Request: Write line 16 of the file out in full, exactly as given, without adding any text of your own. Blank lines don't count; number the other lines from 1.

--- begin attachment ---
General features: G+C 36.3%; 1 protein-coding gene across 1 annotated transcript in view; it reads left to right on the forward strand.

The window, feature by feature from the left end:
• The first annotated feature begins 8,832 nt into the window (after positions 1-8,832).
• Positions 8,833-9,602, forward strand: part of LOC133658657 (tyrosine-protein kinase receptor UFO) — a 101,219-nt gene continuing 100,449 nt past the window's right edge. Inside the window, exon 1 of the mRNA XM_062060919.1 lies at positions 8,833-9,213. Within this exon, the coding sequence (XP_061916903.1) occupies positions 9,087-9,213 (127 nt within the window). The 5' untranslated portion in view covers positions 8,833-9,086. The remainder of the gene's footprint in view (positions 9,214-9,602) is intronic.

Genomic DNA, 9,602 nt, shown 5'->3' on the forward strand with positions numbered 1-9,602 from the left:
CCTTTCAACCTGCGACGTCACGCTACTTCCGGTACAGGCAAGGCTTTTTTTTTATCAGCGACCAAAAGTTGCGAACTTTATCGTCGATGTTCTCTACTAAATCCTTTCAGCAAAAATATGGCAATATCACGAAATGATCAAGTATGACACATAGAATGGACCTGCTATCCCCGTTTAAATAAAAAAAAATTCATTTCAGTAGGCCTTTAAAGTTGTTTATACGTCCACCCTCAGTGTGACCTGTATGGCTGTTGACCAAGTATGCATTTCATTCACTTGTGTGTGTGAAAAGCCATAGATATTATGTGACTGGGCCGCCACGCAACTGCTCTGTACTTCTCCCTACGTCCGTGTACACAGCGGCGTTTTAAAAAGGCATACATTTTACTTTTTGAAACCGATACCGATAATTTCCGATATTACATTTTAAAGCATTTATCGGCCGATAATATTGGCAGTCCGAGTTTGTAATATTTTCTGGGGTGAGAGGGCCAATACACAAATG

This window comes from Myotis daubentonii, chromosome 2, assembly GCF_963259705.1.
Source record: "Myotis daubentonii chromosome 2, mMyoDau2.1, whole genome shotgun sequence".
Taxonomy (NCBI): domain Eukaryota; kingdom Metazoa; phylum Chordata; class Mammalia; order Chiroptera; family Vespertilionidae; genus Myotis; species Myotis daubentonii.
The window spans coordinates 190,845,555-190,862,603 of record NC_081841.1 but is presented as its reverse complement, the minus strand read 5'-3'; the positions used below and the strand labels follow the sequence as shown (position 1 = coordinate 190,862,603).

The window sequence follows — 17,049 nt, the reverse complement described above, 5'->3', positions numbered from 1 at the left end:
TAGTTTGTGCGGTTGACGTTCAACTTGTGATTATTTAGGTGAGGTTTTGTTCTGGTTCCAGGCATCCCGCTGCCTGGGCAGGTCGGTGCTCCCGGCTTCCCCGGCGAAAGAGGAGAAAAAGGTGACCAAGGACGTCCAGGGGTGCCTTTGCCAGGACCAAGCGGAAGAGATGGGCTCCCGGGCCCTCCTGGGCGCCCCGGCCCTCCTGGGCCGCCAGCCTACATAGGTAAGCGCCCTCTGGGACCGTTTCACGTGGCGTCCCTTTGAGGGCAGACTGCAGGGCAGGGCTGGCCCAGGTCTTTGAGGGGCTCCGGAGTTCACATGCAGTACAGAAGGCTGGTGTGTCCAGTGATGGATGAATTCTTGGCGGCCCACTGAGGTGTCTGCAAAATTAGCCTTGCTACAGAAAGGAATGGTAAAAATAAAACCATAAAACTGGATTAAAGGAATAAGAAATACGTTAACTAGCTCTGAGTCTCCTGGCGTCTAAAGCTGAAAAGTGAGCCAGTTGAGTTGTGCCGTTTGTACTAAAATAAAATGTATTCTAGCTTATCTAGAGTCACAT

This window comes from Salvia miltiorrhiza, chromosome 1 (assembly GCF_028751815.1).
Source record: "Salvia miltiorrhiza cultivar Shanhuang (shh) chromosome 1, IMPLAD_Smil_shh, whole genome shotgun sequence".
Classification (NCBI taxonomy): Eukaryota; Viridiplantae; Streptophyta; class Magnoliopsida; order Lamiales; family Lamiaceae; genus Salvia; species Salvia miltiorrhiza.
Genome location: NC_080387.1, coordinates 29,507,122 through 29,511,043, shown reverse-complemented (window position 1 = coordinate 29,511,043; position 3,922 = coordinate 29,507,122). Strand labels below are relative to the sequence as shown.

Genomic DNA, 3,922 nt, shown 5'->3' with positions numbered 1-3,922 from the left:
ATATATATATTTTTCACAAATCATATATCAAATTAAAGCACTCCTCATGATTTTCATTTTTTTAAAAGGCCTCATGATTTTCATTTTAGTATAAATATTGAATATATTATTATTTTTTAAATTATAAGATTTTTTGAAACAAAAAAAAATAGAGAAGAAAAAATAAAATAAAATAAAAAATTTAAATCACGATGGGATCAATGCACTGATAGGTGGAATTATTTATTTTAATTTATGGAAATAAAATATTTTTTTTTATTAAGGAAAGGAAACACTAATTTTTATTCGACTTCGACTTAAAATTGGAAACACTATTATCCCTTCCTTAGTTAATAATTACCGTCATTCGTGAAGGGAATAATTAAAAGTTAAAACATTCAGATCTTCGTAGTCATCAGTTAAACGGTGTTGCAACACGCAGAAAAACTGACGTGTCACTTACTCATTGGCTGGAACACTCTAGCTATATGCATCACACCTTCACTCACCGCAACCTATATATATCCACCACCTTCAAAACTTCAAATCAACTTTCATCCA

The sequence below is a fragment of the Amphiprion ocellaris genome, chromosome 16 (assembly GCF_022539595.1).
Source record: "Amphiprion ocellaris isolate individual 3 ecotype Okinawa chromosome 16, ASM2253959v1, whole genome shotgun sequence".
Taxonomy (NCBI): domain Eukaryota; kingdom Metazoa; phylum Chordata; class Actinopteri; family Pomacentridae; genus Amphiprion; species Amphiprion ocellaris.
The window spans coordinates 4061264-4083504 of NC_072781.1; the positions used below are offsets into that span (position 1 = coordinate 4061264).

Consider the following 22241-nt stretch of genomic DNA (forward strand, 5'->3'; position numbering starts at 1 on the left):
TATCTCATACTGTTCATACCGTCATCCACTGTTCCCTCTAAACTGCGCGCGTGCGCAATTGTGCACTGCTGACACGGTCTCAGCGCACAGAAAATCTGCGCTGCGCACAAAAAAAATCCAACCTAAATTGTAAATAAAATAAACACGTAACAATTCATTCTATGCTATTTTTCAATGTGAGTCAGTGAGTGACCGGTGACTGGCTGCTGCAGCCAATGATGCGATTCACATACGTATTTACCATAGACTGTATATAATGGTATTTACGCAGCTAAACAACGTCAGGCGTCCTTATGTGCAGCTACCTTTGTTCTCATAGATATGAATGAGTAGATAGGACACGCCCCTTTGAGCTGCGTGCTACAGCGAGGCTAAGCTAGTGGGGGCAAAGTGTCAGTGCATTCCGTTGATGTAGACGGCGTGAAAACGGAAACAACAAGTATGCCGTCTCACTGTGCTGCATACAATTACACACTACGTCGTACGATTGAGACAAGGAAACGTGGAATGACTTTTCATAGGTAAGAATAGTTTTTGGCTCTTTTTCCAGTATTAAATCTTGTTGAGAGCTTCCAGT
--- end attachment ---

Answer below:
Genome location: NC_080387.1, coordinates 29,507,122 through 29,511,043, shown reverse-complemented (window position 1 = coordinate 29,511,043; position 3,922 = coordinate 29,507,122). Strand labels below are relative to the sequence as shown.